Tri-County Association for the Blind Logo Tri-County Association for the Blind
Our Vision is Your VisionSkip to Body
Color Vision Deficiency

What is color vision deficiency?

Color vision deficiency is sometimes mistakenly called "color blindness." Actually, the term describes a number of different problems people have with color vision. Abnormal color vision may vary from a mild inability to tell certain colors apart to a total inability to identify any color.

Who does color vision deficiency affect?

An estimated eight percent of males and fewer than one percent of females have color vision problems. Most color vision problems run in families and are present at birth.

A child inherits a color vision deficiency by receiving a faulty color vision gene from a parent. Abnormal color vision is found in a recessive gene on the X chromosome. Men are born with just one X and one Y chromosome. Women however have two X chromosomes. Because of this, women can sometimes overcome the faulty gene with their second normal X chromosome. Men, on the other hand, do not have a second X chromosome to help compensate for the faulty color vision gene.

Heredity does not cause all color vision problems. One common problem happens from the normal aging of the eye's lens. Our lenses are clear at birth, but the aging process causes them to darken and yellow. Older adults may have problems identifying certain dark colors, particularly blues. Certain medications such as Viagra® as well as inherited or acquired retinal and optic nerve disease, may also affect normal color vision.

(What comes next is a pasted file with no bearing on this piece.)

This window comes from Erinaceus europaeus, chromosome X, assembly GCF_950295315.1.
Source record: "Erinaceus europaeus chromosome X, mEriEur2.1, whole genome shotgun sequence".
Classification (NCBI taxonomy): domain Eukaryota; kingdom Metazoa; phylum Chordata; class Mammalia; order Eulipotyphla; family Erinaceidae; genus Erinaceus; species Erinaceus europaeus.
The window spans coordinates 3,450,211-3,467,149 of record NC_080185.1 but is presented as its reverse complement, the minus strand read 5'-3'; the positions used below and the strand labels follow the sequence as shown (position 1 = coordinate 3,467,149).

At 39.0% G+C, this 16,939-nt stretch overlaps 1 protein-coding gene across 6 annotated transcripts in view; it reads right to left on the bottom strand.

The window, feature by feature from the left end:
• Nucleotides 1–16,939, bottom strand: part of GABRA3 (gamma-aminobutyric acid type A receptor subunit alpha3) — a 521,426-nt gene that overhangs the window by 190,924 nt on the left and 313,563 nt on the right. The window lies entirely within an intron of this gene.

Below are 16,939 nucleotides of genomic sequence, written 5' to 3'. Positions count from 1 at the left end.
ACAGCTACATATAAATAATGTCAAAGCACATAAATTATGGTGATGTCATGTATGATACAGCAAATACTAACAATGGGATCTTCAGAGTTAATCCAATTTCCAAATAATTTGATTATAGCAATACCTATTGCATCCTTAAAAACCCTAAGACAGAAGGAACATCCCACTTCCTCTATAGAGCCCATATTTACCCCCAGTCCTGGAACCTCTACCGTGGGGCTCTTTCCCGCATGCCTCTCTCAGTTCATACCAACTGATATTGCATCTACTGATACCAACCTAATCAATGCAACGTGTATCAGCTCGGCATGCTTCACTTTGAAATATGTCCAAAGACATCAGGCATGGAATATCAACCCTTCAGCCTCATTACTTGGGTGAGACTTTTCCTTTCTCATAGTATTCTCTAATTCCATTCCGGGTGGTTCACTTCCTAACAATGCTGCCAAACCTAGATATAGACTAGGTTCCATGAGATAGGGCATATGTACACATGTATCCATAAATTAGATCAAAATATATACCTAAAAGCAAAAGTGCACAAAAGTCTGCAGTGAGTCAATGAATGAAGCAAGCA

What are some types of color vision deficiency?

The specialized cells in the retina are called rods and cones. We use these cells for normal vision. Rods are useful for night vision and work in dim light. Cones are responsible for color vision. They operate best in daylight. Three types of cone pigments are present in normal vision. These are sensitive to either blue green or red colored objects. Together, they let us see a wide range of colors, from purple through red.

For normal color vision, all three cone pigments must work correctly. When a cone pigment is abnormal or missing, a type of color vision deficiency results. For example, the most common deficiency causes confusion between red and green colors. Rarely, some people are born without any cones. These people are truly "color blind." They see the world in shades of gray. Most types of color vision deficiency are present at birth. There are also some types caused by eye disease or injury.

Who should be tested for color deficiency?

Any child who is having difficulty in school should be checked for possible visual problems including color vision impairment. Those who have a family history of color deficiency, have a job that requires identifying colors accurately or those who have problems identifying colors should be tested.

How do eye doctors test color vision?

There are several ways to test color vision. Simpler tests involve colored figures (either shapes or numbers) placed against a confusing background. A person with normal color vision can see the figures against the background. Those with color vision deficiencies cannot see the symbols.

A more complex test requires placing a large number of colored disks in order from one shade to another. People with different color deficiencies place the disks in different orders.

How is faulty color vision treated?

Unfortunately, there is no cure for hereditary color vision deficiency. Many people with color vision deficiency develop their own "system" or learn to identify colors by other means. Some people learn to tell colors apart by brightness and location.

If you suspect a color vision deficiency, the best advice is to consult your eye doctor.

Skip to Top of the PageSite MapPrivacy NoticeAccessibility PlanOffice Locations and Directions
Copyright © 2006 Tri-County Blind Association, All Rights Reserved
1800 N Second Street, Harrisburg, PA 17102-2200 • Phone: (717) 238-2531 • Fax: (717) 238-0710 •